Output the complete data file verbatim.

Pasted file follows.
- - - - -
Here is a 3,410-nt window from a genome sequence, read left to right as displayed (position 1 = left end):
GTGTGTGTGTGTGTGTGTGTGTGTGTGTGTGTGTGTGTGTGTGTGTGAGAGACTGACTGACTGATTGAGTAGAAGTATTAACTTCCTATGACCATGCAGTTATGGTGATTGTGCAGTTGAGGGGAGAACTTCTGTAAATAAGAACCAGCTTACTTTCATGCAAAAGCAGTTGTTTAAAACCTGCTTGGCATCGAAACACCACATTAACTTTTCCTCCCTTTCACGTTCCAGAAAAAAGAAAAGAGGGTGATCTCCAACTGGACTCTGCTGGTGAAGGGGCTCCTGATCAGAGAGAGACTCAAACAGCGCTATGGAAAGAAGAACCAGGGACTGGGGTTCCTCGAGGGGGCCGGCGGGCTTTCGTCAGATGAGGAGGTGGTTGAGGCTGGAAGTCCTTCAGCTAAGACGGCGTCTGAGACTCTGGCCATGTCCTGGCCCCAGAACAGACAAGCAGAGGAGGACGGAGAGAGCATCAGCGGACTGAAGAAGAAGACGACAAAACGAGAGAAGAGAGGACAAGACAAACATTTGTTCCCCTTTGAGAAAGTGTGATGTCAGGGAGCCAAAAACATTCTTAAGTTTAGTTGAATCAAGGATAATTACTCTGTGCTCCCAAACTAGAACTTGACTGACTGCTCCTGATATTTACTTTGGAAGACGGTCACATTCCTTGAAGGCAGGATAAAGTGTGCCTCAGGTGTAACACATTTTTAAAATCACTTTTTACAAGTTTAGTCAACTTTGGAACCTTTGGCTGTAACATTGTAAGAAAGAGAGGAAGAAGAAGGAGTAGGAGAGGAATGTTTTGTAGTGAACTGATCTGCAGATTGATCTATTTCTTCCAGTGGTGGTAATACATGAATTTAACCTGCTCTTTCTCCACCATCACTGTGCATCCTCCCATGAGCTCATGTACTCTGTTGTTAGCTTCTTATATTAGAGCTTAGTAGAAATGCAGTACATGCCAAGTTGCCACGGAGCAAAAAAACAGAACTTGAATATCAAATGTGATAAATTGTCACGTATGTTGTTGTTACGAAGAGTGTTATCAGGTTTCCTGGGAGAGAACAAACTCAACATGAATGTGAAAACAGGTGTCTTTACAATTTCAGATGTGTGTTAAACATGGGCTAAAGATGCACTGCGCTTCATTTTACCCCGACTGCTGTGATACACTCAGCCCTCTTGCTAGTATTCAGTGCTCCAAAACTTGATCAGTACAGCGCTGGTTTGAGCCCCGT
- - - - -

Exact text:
Here is a 3,410-nt window from a genome sequence, read left to right as displayed (position 1 = left end):
GTGTGTGTGTGTGTGTGTGTGTGTGTGTGTGTGTGTGTGTGTGTGTGAGAGACTGACTGACTGATTGAGTAGAAGTATTAACTTCCTATGACCATGCAGTTATGGTGATTGTGCAGTTGAGGGGAGAACTTCTGTAAATAAGAACCAGCTTACTTTCATGCAAAAGCAGTTGTTTAAAACCTGCTTGGCATCGAAACACCACATTAACTTTTCCTCCCTTTCACGTTCCAGAAAAAAGAAAAGAGGGTGATCTCCAACTGGACTCTGCTGGTGAAGGGGCTCCTGATCAGAGAGAGACTCAAACAGCGCTATGGAAAGAAGAACCAGGGACTGGGGTTCCTCGAGGGGGCCGGCGGGCTTTCGTCAGATGAGGAGGTGGTTGAGGCTGGAAGTCCTTCAGCTAAGACGGCGTCTGAGACTCTGGCCATGTCCTGGCCCCAGAACAGACAAGCAGAGGAGGACGGAGAGAGCATCAGCGGACTGAAGAAGAAGACGACAAAACGAGAGAAGAGAGGACAAGACAAACATTTGTTCCCCTTTGAGAAAGTGTGATGTCAGGGAGCCAAAAACATTCTTAAGTTTAGTTGAATCAAGGATAATTACTCTGTGCTCCCAAACTAGAACTTGACTGACTGCTCCTGATATTTACTTTGGAAGACGGTCACATTCCTTGAAGGCAGGATAAAGTGTGCCTCAGGTGTAACACATTTTTAAAATCACTTTTTACAAGTTTAGTCAACTTTGGAACCTTTGGCTGTAACATTGTAAGAAAGAGAGGAAGAAGAAGGAGTAGGAGAGGAATGTTTTGTAGTGAACTGATCTGCAGATTGATCTATTTCTTCCAGTGGTGGTAATACATGAATTTAACCTGCTCTTTCTCCACCATCACTGTGCATCCTCCCATGAGCTCATGTACTCTGTTGTTAGCTTCTTATATTAGAGCTTAGTAGAAATGCAGTACATGCCAAGTTGCCACGGAGCAAAAAAACAGAACTTGAATATCAAATGTGATAAATTGTCACGTATGTTGTTGTTACGAAGAGTGTTATCAGGTTTCCTGGGAGAGAACAAACTCAACATGAATGTGAAAACAGGTGTCTTTACAATTTCAGATGTGTGTTAAACATGGGCTAAAGATGCACTGCGCTTCATTTTACCCCGACTGCTGTGATACACTCAGCCCTCTTGCTAGTATTCAGTGCTCCAAAACTTGATCAGTACAGCGCTGGTTTGAGCCCCGT